The figure above is the vertical radiation pattern for negative angles. The notches that occur at higher angles are a result of the physical separation of the two drivers. The separation introduces a delay which causes destructive interference when both drivers are active. No constructive interference is seen in the vertical radiation pattern. This is consistent with a speaker having acoustic slopes matching a Linkwitz–Riley crossover. Note that no resonance is seen in the tweeter.
Moving to the vertical radiation pattern for increasing angles, we see significant improvement from the M106 (not shown, please see the original review). The depression occurs at a smaller frequency range and is not as deep. Much of the absence of a dip in the ANSI/CEA-2034 of the F228BE in comparison to the F208 can be explained by the improvement in this curve set.
The in-room measurement is an 18-point spatial average. A 9-point measurement was made for the right speaker and then repeated for the left speaker. Averaging both speakers is an approach others have been using and publishing. Using data from both speakers reduces the modal response of the room by averaging the differences in the response of the two speakers from room asymmetries. The technique cannot eliminate them and the response below 300Hz remains room dominated. The 700Hz dip is not understood but is an issue with the measurement. The depression between 150Hz and 400Hz are an issue with early reflection. We are working to reduce these room reflections and perhaps change the microphone positions to more accurately reflect the performance of the speaker. The press of time for publication has only allowed us to show the preliminary results.
Ignoring the 700Hz dip from 500Hz to 18kHz, the desired target curve for this speaker has been achieved. The Harman target curve development was disclosed in the paper below:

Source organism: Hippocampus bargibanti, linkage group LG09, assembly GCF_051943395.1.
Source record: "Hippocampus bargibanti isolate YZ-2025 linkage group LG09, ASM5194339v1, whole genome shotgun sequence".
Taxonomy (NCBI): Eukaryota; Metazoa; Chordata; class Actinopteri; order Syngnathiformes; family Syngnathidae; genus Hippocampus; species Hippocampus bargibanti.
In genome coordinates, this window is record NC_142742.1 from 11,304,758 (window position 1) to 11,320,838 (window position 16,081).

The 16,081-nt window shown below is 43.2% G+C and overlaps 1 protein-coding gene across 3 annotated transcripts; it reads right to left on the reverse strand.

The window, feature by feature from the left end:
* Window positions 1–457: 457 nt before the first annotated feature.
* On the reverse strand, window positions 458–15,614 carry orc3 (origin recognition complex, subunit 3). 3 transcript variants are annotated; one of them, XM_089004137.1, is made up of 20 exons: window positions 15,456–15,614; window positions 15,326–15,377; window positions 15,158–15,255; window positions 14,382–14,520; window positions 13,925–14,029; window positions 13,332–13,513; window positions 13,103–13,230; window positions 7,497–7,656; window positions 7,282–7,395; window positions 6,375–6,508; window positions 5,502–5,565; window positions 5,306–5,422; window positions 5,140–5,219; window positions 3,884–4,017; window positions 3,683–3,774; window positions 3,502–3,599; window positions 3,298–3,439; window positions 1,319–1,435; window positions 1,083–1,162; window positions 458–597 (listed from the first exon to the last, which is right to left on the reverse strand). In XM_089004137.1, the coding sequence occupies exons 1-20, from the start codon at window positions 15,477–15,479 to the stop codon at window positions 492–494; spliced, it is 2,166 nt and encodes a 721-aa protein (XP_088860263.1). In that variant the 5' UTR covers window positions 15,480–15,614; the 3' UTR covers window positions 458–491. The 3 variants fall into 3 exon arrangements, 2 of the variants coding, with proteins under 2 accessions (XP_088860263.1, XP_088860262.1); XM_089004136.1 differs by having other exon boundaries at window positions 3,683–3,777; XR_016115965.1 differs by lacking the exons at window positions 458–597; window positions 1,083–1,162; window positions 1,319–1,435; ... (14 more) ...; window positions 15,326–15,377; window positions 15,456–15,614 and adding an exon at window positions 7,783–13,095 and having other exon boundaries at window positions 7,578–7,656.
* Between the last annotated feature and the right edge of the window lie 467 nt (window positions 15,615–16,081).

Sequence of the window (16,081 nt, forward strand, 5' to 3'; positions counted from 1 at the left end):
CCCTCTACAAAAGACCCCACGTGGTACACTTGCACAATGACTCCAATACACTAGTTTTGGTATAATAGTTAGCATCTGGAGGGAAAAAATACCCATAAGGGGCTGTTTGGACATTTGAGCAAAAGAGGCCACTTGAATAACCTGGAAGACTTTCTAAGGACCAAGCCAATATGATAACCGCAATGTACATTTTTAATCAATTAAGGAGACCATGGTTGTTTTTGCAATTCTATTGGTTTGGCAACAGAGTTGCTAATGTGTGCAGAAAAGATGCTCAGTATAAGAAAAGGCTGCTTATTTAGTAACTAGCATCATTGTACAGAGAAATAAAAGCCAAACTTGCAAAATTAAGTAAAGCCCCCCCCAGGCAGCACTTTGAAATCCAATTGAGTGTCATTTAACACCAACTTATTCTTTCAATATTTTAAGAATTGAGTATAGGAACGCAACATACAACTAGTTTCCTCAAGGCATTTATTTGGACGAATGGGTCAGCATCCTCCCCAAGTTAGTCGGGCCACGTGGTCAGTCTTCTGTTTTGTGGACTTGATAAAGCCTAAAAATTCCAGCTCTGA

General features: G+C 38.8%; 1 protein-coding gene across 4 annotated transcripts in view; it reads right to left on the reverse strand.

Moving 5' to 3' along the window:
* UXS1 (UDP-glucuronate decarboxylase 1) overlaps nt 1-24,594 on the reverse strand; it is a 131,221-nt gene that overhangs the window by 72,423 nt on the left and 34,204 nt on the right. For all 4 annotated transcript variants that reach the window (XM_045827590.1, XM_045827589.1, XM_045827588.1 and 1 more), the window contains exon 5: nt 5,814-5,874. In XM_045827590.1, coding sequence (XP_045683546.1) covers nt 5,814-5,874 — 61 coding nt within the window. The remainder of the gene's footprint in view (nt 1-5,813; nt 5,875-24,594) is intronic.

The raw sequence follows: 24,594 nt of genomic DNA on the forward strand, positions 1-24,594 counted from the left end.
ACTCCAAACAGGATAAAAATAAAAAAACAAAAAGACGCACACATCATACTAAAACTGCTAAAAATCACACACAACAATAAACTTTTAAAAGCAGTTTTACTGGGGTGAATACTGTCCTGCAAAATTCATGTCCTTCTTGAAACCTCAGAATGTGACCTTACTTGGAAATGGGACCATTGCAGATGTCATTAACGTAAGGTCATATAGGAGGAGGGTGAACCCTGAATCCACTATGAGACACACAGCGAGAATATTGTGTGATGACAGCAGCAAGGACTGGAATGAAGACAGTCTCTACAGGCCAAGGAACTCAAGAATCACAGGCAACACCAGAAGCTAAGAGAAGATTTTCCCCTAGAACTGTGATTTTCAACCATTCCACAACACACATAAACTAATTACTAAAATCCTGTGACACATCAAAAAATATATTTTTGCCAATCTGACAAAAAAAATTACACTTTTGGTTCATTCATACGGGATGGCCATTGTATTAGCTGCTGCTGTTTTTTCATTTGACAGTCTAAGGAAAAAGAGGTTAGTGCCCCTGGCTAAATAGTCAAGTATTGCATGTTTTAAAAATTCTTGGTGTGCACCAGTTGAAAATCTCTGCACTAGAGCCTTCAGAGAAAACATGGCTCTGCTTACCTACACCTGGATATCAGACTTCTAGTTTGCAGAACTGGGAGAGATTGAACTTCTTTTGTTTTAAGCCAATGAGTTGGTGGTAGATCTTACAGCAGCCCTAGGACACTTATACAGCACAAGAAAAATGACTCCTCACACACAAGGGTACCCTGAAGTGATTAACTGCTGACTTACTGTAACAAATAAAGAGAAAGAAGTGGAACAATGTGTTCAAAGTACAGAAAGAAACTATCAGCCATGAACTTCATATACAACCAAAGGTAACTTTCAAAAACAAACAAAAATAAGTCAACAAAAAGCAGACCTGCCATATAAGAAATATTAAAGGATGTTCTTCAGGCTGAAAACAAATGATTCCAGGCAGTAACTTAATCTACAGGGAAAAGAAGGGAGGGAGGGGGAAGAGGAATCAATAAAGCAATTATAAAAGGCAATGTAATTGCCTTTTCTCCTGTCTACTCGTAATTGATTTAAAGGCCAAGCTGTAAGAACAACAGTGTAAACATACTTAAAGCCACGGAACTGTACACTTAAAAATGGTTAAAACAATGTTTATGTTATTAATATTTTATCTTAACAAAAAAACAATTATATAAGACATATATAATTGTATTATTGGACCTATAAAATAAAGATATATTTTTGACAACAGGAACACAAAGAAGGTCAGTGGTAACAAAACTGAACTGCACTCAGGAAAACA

S Olive, T Welti, E McMullin Listener preferences for in-room loudspeaker and headphone target responses – Audio Engineering Society Convention 135, 2013 – aes.org
This slowly declining in-room response has been determined to be the one preferred by trained listeners in blind tests.
This in-room response graph is shown for the sake of clarity and curiosity. Using the Anthem Room Correction system afforded by the Anthem STR preamplifier, we were able to smooth out the bass response of the speaker in the listening room. This helped remove some excess reverberation at the lower frequencies while keeping a good sense of room gain in the low-end response. ARC was strictly limited to 500 Hz maximum equalization. Everything above that is the speaker’s own doing. Much of the subjective listening impressions were made with this EQ correction actively in use.
You could want more than the REVEL F228BE. The honest question is, do you really need more?
- Natural, uncolored sound quality, top to bottom.
- Excellent off-axis response.
- Powerful, solid bass performance.
- Understated good looks.
- A pair of them on my birthday, gift-wrapped with a bow. I turn fifty this year you know!
The Revel F228Be are a very dangerous pair of speakers. They are stealthy, unassuming and impeccably well engineered. They are the kind of product that makes you ask yourself if you really need anything more when it comes to loudspeakers. Now, a price tag of $10,000.00 for the pair, is not chump change by anyone’s standards, but I’ve heard speakers that cost twice that much and more, that don’t bring me the level of enjoyment while being as easy to live with as these speakers are.
The level of clarity and detail retrieval they provide is about as best as I have heard from a passive loudspeaker. Vocal reproduction is equally flawless and about as uncolored as I have come across. Bass response was deep, potent and detailed, especially when tempered with just the right amount of room correction in my case. Soundstage reproduction and off-axis response are equally impressive, so you don’t have to be in the sweet spot all of the time. Practically speaking, they have no real weaknesses that I can divine. That makes them a benchmark in my book when it comes to stereo speakers. I don’t know what Keven Voecks and the folks at Revel have in mind to top the F228Be when the sights turn to update the Ultima2 line. But until that fateful day, and if financial fortune should ever smile upon me, I’ll take my pair of F228Be in Walnut, please! (David Rich adds, he would like his in Walnut as well but black is OK. He currently has no other speaker on his wish list.)